Last night, the 7th December 2014, the WildKat PR team had the pleasure of attending our client, mandolin player Avi Avital‘s concert with harpsichordist Mahan Esfahani. The Sam Wanamaker Playhouse with its wooden structure and beautiful gold patterned backdrop perfectly complimented the mainly baroque programme whilst the candlelight atmosphere added to the sound of the mandolin and harpsichord and transported us back to the world of stately court dances and Shakespeare. All that was missing was the fashion of the day.
The Sam Wanamaker Playhouse. Photocredit: Shakespeare’s Globe Theatre
There was a clear camaraderie and friendship between Avi and Mahan with plenty of knowing looks during the pieces, hugs during applause and banter inbetween pieces. One exchange was particularly amusing with Mahan, whilst Avi was re-tuning, commenting: ‘you only have six strings, you should try a hundred!’ Indeed, both mandolin and harpsichord performed centre stage solos but were equal partners when playing together. It was clear why Avi has been described by The New York Times as having ‘stunning agility;’ I was sure he was going to break a string during the first Allegro of Scarlatti’s Sonata for Mandolin and Basso Continuo in D minor (K90). Similarly, according to Mahan’s twitter page (@MahanEsfahani) he has been described by the BBC as a ‘harpsichord ninja.’ I’m sure the whole audience can affirm that; he made the instrument sound elegant and sophisticated whilst driving the tempo.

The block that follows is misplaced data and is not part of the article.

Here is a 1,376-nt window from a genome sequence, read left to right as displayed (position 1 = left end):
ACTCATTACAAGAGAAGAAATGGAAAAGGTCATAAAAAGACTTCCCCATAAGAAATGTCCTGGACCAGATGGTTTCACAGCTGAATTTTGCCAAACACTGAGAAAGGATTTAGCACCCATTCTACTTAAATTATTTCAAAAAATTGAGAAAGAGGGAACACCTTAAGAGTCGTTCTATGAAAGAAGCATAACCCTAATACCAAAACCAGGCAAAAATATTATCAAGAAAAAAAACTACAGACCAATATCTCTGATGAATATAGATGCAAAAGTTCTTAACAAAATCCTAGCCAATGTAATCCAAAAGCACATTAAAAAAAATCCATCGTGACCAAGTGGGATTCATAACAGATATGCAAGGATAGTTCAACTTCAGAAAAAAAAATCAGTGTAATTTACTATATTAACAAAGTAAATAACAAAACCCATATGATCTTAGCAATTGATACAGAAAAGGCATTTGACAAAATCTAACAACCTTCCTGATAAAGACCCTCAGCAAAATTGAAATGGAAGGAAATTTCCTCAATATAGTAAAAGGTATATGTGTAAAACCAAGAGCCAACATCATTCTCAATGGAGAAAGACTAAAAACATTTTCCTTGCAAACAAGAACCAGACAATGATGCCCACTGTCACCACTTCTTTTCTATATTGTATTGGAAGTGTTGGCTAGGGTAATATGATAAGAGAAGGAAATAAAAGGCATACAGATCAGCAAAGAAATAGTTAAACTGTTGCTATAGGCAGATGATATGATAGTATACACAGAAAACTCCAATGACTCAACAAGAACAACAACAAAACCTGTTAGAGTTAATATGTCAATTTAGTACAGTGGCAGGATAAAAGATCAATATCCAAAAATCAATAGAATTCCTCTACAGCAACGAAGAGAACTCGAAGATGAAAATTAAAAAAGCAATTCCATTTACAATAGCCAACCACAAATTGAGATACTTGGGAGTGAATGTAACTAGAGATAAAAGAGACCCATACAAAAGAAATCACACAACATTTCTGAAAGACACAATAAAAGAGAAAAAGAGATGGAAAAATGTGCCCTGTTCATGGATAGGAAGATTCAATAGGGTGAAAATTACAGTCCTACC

A particular highlight for me was Beethoven’s Andante Con Variazioni, D-Dur WoO 44/2 for mandolin and harpsichord. When I first saw this on the programme I was intrigued as I was unaware that Beethoven wrote for such instruments. Avi and Mahan told us that Beethoven had indeed composed four Sonatinas for mandolin and harpsichord and a recently discovered letter, penned by the composer himself, had revealed that they were intended as a love poem to his nineteen-year-old crush. Beethoven and the lucky lady would have played the music together as an act of intimacy in a society with rigid restrictions on the interactions between men and women. Knowing the story behind the work, we were able to hear the ‘flirtations’ between the instruments as both showed off in an attempt to impress the other.
Another noteworthy moment was Avi’s own and (he admits) only composition Kedma. Meaning, ‘Eastwards’ or ‘towards the orient’ in Hebrew, Kedma certainly conjured up exotic scenes through the sound of the mandolin itself, pentatonic influences and dissonant chords. This was all to the thrill of the audience, one of whom shouted: ‘when is the premier of opus 2?’
All in all, we had a very musical and informative afternoon with two of the best musicians in the world. WildKat PR looks forward to more.
Avi Avital and Mahan Esfahani at the Bristol Proms 2014. Photo: SWNS found at Universal.de